From the seasoned one

What tools do you use when you write?

As I’ve learned to write, I’ve spent a lot of time, and a little bit of money, finding tools that help make the process easier.  Like everything else in life, which tools are best is a matter of opinion.  This post is about the tools that I’ve either used in the past, still use, or just found and love!

Let’s start with Scapple.  It’s a very cheap, but very powerful, product by a group called Literature and Latte.  One common bit of advice for new writers is to plot out your story with index cards and tape them on a wall, or use a corkboard, so you can see how your story will flow.  This helps to find plot holes and work out other issues.  You can use it while you write as a reference to keep yourself on track and not meander in the wrong direction.  Also, if you ever come down with the dreaded writer’s block, you can use the notes to figure out where you’re stuck and why.

I don’t know about you, but I don’t have a wall space large enough to use for this kind of endeavor.  If you’re like me and it takes you months or years to write a story, having a wall full of index cards isn’t really an option.

Scapple overcomes those problems.  It grows in size as you add new cards to it.  You’re only really limited by the size of your screen.  You can use different colors on the cards for main ideas, scene ideas or character information.  You use arrows and dotted lines to make connections between the cards.  I’ve been known to hook my laptop up to my television to get a large screen to work with and to be able to see the whole thing at once in a readable size.

Check out a sample screen:Scapple
This is probably my favorite writing tool.  I’ve used it for several stories now and while I’m not a full-on plotter, this helps me get the ideas for a story down quickly and shows me what holes I need to fill.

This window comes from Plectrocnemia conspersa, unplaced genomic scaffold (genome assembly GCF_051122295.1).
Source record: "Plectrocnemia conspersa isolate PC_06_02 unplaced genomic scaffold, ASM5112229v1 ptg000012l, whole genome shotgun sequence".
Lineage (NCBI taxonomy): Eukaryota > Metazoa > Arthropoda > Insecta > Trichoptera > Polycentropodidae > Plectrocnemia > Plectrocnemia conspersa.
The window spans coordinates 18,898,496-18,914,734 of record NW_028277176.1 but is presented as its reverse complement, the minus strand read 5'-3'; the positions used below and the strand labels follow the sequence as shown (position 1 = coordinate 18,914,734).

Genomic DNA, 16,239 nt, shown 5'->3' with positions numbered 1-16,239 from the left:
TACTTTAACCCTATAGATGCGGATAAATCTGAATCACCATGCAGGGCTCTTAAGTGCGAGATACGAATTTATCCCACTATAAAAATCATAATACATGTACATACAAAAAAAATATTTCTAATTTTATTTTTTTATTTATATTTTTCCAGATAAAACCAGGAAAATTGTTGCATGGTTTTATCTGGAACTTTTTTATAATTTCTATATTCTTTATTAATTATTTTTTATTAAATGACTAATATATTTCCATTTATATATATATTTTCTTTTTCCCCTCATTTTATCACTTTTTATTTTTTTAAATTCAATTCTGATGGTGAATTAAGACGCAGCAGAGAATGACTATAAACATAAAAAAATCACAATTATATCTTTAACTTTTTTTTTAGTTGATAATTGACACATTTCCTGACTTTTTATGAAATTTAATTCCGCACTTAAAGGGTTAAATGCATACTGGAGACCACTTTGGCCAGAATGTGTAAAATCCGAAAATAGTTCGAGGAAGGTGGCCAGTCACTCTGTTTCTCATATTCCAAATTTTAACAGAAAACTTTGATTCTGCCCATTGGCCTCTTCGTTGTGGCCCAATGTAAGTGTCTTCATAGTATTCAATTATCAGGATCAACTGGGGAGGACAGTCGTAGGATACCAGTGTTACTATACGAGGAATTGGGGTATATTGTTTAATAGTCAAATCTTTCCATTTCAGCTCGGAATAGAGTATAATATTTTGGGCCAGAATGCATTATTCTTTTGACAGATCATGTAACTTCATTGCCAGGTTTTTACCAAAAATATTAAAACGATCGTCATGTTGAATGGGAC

Available for both PC and Mac lovers alike, the price is unbeatable at $15 US for a household license.  Check it out if you want more information.

Just a couple of reference tools.  I’m not one to carry a dictionary or thesaurus everywhere I go, but usually end up needing one or the other when I’m nowhere near my reference books at home.  The ones built into Microsoft Word are practically worthless.  When I really need them, I love the sites and  They are free to use and work well.

Ok, now what program do you use to write?  There is a wide variety available out there at many different prices.  I started with Microsoft Word as that is what I had available to me at the time.  As I’ve spent time researching what other writers use, I’ve found Word to be a predominate choice.  It has great tools for tracking changes when working with other people on the same document.  As well as the reference tab for creating a table of contents or bibliographies.  However, while it works great for fanfiction and college papers, I found it rather lacking with novel writing.

With Word, I had to keep several files for each story.  One for the story itself, one for character descriptions, one for research notes, and another to keep track of timelines.  Each time I needed to reference a character, bit of information I needed, or the timeline, I had to stop and open the files.

The other problem with Microsoft Word is it is expensive to buy.  Sure, Microsoft sells various versions for businesses, student and home, and the new cloud version, Office 365.  But it has never been an easy purchase for people that have limited income.

Now I know people are going to start saying they use Google Docs and it’s free!  I only have one thing to say about that.  You get what you pay for it.  I tried using that once when working on a document in a group format.  To say it was a frustrating experience is an understatement.  If it works for you, great!  Keep using it!  But in my experience, it is not something I would want to use long term.

In my hunt for a better writing tool, I used a few trial versions of pricier software packages and can’t say I loved any of them.  It was only when I tried Literature and Latte’s Scrivener that I knew I found gold.Scrivener
This software allows you to build a better structure for your novel, so you can divide out chapters into folders and scenes within those folders.  It has places for quick notes, labels for chapter, scene, notes, character info, etc.  I love the ability to label which stage a scene or chapter is at, such as first draft, revised, final draft, etc.

For each chapter or scene, you can create index cards to summarize them and then view those on the digital corkboard.  Similar to Scapple, but lacking some of the freedom of movement.  Scapple is free flowing, the corkboard within Scrivener, structured.  I use this to keep track of chapter summaries and also, the summary of scenes within each chapter.  It makes it easier when I’m looking for a specific scene that I need to alter.  Example below from my unpublished novel, Seer:

Novel Summary:

Chapter Summary:
Corkboard Chapter

Scrivener CharacterScrivener also has areas for character information, location information, and research.